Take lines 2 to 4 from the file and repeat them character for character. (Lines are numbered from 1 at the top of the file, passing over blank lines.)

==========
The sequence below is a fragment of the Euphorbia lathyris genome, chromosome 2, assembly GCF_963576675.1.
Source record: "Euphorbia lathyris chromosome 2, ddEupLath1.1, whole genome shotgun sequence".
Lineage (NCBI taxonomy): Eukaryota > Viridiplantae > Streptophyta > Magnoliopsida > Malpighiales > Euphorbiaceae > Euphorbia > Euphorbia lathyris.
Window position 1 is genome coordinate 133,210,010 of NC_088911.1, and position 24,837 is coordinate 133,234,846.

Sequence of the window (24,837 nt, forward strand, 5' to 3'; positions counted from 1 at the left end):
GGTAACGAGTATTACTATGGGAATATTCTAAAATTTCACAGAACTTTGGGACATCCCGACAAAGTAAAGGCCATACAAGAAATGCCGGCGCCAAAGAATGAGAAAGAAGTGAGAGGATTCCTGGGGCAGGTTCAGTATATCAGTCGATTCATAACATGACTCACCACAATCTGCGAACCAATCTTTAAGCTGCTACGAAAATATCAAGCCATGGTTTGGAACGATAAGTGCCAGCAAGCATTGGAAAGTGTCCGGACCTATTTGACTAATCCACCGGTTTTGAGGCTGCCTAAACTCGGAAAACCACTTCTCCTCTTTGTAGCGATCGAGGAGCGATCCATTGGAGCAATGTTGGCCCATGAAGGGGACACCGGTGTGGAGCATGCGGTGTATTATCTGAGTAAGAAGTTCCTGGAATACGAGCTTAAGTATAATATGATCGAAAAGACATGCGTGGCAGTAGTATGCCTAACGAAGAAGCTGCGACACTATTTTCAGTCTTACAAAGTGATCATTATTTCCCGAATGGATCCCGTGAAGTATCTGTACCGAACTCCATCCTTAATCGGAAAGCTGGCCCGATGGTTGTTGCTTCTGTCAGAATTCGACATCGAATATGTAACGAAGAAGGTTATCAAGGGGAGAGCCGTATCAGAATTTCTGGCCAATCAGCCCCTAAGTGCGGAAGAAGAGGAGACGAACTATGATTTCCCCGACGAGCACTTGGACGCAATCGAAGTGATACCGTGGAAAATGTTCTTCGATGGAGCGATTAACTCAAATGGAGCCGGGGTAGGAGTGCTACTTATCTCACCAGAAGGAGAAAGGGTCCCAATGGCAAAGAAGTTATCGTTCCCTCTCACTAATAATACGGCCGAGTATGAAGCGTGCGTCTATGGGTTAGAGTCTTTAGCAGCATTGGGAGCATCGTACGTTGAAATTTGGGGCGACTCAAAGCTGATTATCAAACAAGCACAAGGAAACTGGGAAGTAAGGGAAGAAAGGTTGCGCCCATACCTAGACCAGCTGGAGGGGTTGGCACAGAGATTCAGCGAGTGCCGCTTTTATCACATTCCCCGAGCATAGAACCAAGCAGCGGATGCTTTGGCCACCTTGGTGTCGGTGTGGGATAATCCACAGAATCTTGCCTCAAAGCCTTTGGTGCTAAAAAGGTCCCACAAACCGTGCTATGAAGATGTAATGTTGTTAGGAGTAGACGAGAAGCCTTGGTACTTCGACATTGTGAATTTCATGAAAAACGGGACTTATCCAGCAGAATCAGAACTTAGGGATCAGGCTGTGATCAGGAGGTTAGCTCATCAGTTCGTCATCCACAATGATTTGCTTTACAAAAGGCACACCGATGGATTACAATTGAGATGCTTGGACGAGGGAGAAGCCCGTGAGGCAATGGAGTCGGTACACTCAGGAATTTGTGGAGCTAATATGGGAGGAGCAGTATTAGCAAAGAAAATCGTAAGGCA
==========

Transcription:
Source record: "Euphorbia lathyris chromosome 2, ddEupLath1.1, whole genome shotgun sequence".
Lineage (NCBI taxonomy): Eukaryota > Viridiplantae > Streptophyta > Magnoliopsida > Malpighiales > Euphorbiaceae > Euphorbia > Euphorbia lathyris.
Window position 1 is genome coordinate 133,210,010 of NC_088911.1, and position 24,837 is coordinate 133,234,846.